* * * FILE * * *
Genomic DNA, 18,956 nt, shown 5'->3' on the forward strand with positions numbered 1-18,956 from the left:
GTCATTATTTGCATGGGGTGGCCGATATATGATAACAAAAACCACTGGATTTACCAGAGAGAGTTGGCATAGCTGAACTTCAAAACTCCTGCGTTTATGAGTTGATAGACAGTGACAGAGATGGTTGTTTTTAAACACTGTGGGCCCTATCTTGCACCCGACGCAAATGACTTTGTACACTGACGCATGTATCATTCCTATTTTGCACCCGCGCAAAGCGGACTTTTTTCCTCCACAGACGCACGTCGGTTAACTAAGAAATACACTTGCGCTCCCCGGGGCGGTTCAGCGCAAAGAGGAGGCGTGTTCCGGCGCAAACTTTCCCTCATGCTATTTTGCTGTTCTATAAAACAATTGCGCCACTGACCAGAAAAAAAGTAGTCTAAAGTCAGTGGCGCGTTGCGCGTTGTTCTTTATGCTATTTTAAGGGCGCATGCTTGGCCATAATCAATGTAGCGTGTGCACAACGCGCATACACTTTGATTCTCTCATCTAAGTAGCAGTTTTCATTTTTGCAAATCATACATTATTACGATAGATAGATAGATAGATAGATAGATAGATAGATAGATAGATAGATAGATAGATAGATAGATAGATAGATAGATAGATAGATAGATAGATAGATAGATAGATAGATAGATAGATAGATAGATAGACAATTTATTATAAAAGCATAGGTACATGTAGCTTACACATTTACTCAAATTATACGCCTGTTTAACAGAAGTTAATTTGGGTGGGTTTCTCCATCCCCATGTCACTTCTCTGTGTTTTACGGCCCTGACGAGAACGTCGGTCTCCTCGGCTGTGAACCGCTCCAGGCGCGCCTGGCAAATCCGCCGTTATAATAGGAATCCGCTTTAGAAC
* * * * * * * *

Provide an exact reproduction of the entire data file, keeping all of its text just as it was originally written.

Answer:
Genomic DNA, 18,956 nt, shown 5'->3' on the forward strand with positions numbered 1-18,956 from the left:
GTCATTATTTGCATGGGGTGGCCGATATATGATAACAAAAACCACTGGATTTACCAGAGAGAGTTGGCATAGCTGAACTTCAAAACTCCTGCGTTTATGAGTTGATAGACAGTGACAGAGATGGTTGTTTTTAAACACTGTGGGCCCTATCTTGCACCCGACGCAAATGACTTTGTACACTGACGCATGTATCATTCCTATTTTGCACCCGCGCAAAGCGGACTTTTTTCCTCCACAGACGCACGTCGGTTAACTAAGAAATACACTTGCGCTCCCCGGGGCGGTTCAGCGCAAAGAGGAGGCGTGTTCCGGCGCAAACTTTCCCTCATGCTATTTTGCTGTTCTATAAAACAATTGCGCCACTGACCAGAAAAAAAGTAGTCTAAAGTCAGTGGCGCGTTGCGCGTTGTTCTTTATGCTATTTTAAGGGCGCATGCTTGGCCATAATCAATGTAGCGTGTGCACAACGCGCATACACTTTGATTCTCTCATCTAAGTAGCAGTTTTCATTTTTGCAAATCATACATTATTACGATAGATAGATAGATAGATAGATAGATAGATAGATAGATAGATAGATAGATAGATAGATAGATAGATAGATAGATAGATAGATAGATAGATAGATAGATAGATAGATAGATAGATAGATAGATAGACAATTTATTATAAAAGCATAGGTACATGTAGCTTACACATTTACTCAAATTATACGCCTGTTTAACAGAAGTTAATTTGGGTGGGTTTCTCCATCCCCATGTCACTTCTCTGTGTTTTACGGCCCTGACGAGAACGTCGGTCTCCTCGGCTGTGAACCGCTCCAGGCGCGCCTGGCAAATCCGCCGTTATAATAGGAATCCGCTTTAGAAC